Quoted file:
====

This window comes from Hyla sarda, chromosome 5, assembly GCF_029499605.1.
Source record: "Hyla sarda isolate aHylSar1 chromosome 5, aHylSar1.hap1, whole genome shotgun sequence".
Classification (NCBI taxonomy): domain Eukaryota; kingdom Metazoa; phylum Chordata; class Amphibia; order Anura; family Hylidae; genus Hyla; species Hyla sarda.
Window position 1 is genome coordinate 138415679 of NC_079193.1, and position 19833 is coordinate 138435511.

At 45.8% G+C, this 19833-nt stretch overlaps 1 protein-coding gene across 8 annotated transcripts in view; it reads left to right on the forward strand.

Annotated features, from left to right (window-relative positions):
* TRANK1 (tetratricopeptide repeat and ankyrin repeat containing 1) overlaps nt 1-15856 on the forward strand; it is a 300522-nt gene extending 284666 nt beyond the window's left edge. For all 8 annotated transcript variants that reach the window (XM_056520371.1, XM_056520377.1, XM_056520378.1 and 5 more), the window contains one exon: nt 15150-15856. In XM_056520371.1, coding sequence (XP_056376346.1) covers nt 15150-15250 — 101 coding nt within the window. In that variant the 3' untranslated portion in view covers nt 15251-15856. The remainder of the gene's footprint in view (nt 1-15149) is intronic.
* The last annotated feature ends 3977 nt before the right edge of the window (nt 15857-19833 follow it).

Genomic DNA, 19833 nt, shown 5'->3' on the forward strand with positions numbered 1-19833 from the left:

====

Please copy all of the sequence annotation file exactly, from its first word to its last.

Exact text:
This window comes from Hyla sarda, chromosome 5, assembly GCF_029499605.1.
Source record: "Hyla sarda isolate aHylSar1 chromosome 5, aHylSar1.hap1, whole genome shotgun sequence".
Classification (NCBI taxonomy): domain Eukaryota; kingdom Metazoa; phylum Chordata; class Amphibia; order Anura; family Hylidae; genus Hyla; species Hyla sarda.
Window position 1 is genome coordinate 138415679 of NC_079193.1, and position 19833 is coordinate 138435511.

At 45.8% G+C, this 19833-nt stretch overlaps 1 protein-coding gene across 8 annotated transcripts in view; it reads left to right on the forward strand.

Annotated features, from left to right (window-relative positions):
* TRANK1 (tetratricopeptide repeat and ankyrin repeat containing 1) overlaps nt 1-15856 on the forward strand; it is a 300522-nt gene extending 284666 nt beyond the window's left edge. For all 8 annotated transcript variants that reach the window (XM_056520371.1, XM_056520377.1, XM_056520378.1 and 5 more), the window contains one exon: nt 15150-15856. In XM_056520371.1, coding sequence (XP_056376346.1) covers nt 15150-15250 — 101 coding nt within the window. In that variant the 3' untranslated portion in view covers nt 15251-15856. The remainder of the gene's footprint in view (nt 1-15149) is intronic.
* The last annotated feature ends 3977 nt before the right edge of the window (nt 15857-19833 follow it).

Genomic DNA, 19833 nt, shown 5'->3' on the forward strand with positions numbered 1-19833 from the left: